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Zenobia
Septimia Zenobia
Zenobia
(Palmyrene: (Btzby), pronounced Bat-Zabbai; AD c.240–c.274) was a third-century queen of the Syria-based Palmyrene Empire. Many legends surround her ancestry; she was born to a noble Palmyrene family and married the ruler of the city, Odaenathus. Her husband became king in 260, elevating Palmyra
Palmyra
to supreme power in the Near East
Near East
by defeating the Sassanians
Sassanians
and stabilizing the Roman East. After Odaenathus' assassination, Zenobia
Zenobia
became the regent of her son Vaballathus
Vaballathus
and held de facto power throughout his reign. In 270, Zenobia
Zenobia
launched an invasion which brought most of the Roman East under her sway and culminated with the annexation of Egypt
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Notitia Dignitatum
The Notitia Dignitatum
Notitia Dignitatum
( Latin
Latin
for "The List of Offices") is a document of the late Roman Empire
Roman Empire
that details the administrative organization of the Eastern and Western Empires. It is unique as one of very few surviving documents of Roman government and describes several thousand offices from the imperial court to provincial governments, diplomatic missions, and army units. It is usually considered to be accurate for the Western Roman Empire
Roman Empire
in the AD 420s and for the Eastern or Byzantine Empire
Byzantine Empire
in the AD 390s
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Sirte
Sirte
Sirte
(/ˈsɜːrt/; Arabic: سرت‎,  pronunciation (help·info); from Ancient Greek: Σύρτις), also spelled Sirt, Surt, Sert or Syrte, is a city in Libya. It is located south of the Gulf of Sirte, between Tripoli
Tripoli
and Benghazi. It is famously known for its battles, ethnic groups, and loyalism to Muammar Gaddafi. Also due to its development, it was the capital of Libya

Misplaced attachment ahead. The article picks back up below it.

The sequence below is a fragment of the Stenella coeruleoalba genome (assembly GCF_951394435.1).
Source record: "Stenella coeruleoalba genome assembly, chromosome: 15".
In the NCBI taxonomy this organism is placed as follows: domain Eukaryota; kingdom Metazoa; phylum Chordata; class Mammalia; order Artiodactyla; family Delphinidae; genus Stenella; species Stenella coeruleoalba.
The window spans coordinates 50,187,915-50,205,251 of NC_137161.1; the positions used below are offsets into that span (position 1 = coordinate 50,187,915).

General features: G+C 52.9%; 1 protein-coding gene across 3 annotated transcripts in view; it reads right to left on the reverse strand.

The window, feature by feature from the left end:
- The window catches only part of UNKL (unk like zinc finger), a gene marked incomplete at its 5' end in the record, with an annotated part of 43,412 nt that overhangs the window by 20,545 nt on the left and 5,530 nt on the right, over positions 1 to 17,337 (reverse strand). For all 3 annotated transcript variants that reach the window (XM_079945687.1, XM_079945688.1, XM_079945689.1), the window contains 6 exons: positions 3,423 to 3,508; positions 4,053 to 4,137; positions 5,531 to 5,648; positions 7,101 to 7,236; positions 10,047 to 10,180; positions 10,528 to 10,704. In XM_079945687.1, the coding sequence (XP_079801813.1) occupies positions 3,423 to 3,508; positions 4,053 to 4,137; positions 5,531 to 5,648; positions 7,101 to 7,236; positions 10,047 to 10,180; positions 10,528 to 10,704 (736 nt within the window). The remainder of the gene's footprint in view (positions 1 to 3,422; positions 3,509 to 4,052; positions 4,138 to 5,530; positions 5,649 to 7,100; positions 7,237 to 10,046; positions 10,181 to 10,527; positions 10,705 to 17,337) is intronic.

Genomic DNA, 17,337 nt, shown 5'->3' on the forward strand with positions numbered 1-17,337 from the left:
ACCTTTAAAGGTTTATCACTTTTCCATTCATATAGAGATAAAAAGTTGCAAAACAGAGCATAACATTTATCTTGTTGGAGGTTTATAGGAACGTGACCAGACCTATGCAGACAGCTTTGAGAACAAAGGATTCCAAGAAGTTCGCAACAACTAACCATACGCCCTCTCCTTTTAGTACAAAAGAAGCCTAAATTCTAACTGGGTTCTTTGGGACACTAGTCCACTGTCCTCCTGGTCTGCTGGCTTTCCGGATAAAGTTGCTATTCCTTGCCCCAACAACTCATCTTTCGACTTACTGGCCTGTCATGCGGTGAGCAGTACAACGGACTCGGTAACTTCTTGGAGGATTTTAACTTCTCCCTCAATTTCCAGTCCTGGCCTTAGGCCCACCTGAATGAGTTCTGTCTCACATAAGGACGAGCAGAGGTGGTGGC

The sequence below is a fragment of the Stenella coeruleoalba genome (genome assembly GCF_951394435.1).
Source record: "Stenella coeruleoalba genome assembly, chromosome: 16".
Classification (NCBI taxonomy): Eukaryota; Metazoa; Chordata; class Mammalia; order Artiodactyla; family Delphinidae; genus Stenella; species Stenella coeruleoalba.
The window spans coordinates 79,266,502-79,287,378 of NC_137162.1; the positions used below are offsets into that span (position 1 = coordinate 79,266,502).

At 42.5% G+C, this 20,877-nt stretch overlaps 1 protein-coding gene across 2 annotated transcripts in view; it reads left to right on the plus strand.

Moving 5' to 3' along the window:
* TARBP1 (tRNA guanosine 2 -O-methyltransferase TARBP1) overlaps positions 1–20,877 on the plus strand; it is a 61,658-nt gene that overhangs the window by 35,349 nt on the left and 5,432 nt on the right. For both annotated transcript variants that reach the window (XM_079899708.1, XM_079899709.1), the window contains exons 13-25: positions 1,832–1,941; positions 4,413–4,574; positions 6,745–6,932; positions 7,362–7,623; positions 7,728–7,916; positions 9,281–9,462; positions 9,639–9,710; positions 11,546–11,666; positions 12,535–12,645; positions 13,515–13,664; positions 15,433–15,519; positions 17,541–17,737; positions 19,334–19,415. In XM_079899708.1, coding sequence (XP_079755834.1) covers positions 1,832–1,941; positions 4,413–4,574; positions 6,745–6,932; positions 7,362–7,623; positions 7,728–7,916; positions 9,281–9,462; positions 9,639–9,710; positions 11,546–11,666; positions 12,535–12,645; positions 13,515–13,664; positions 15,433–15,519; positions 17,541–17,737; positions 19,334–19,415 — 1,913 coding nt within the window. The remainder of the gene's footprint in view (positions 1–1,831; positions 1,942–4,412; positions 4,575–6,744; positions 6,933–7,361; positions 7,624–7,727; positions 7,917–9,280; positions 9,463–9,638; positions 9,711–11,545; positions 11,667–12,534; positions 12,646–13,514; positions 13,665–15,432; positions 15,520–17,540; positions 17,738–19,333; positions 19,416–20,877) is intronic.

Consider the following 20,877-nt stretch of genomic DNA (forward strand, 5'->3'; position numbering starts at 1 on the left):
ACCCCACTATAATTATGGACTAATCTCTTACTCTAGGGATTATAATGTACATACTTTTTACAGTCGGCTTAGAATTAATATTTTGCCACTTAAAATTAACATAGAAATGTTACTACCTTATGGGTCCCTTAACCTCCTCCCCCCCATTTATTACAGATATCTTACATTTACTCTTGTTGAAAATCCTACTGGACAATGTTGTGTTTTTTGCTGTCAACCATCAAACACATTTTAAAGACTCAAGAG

Libya
as Tripoli's successer after the Fall of Tripoli since September 1, 2011 to October 20, 2011. The settlement was established in the early 20th century by the Italians, at the site of a 19th-century fortress built by the Ottomans
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Illyricum (Roman Province)
New provinces of Dalmatia
Dalmatia
and Pannonia
Pannonia
created69/79 ADIllyricum /ɪˈlɪrɪkəm/ was a Roman province
Roman province
that existed from 27 BC to sometime during the reign of Vespasian (69–79 AD). The province comprised Illyria/ Dalmatia
Dalmatia
and Pannonia. Illyria
Illyria
included the area along the east coast of the Adriatic Sea
Adriatic Sea
and its inland mountains. With the creation of this province it came to be called Dalmatia. It was in the south, while Pannonia
Pannonia
was in the north. Illyria/ Dalmatia
Dalmatia
stretched from the River Drin (in modern northern Albania) to Istria
Istria
(Croatia) and the River Sava
Sava
in the north
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Tripolitania
Tripolitania
Tripolitania
/trɪpɒlɪˈteɪniə/ or Tripolitana (Arabic: طرابلس‎ Ṭarābulus, Berber: Ṭrables, from Vulgar Latin *Trapoletanius, from Latin
Latin
Regio Tripolitana, from Greek Τριπολιτάνια) is a historic region and former province of Libya. Tripolitania
Tripolitania
was a separate Italian colony from 1927 to 1934
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Baetica
Hispania
Hispania
Baetica, often abbreviated Baetica, was one of three Roman provinces in Hispania
Hispania
(the Iberian Peninsula). Baetica was bordered to the west by Lusitania, and to the northeast by Hispania
Hispania
Tarraconensis. Baetica remained one of the basic divisions of Hispania
Hispania
under the Visigoths
Visigoths
down to 711. Baetica (Spanish: Bética) was part of Al-Andalus
Al-Andalus
under the Moors
Moors
in the 8th century and approximately corresponds to modern Andalucia.Contents1 History 2 Governors 3 See also 4 References 5 External linksHistory[edit] Before Romanization, the mountainous area that was to become Baetica was occupied by several settled Iberian tribal groups
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Count Theodosius
Count
Count
Theodosius (Latin: Comes Theodosius) was a senior military officer serving in the Western Roman Empire. He is also known as Flavius Theodosius or as Theodosius the Elder, distinguishing him from his son, the Roman emperor
Roman emperor
Theodosius I. He was granted the title of Comes of the Britains (Comes Britanniarum) for his work there putting down the Great Conspiracy
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Ammianus Marcellinus
Ammianus Marcellinus
Ammianus Marcellinus
(born c. 330[1], died c. 391 – 400) was a Roman soldier and historian who wrote the penultimate major historical account surviving from Antiquity (preceding Procopius)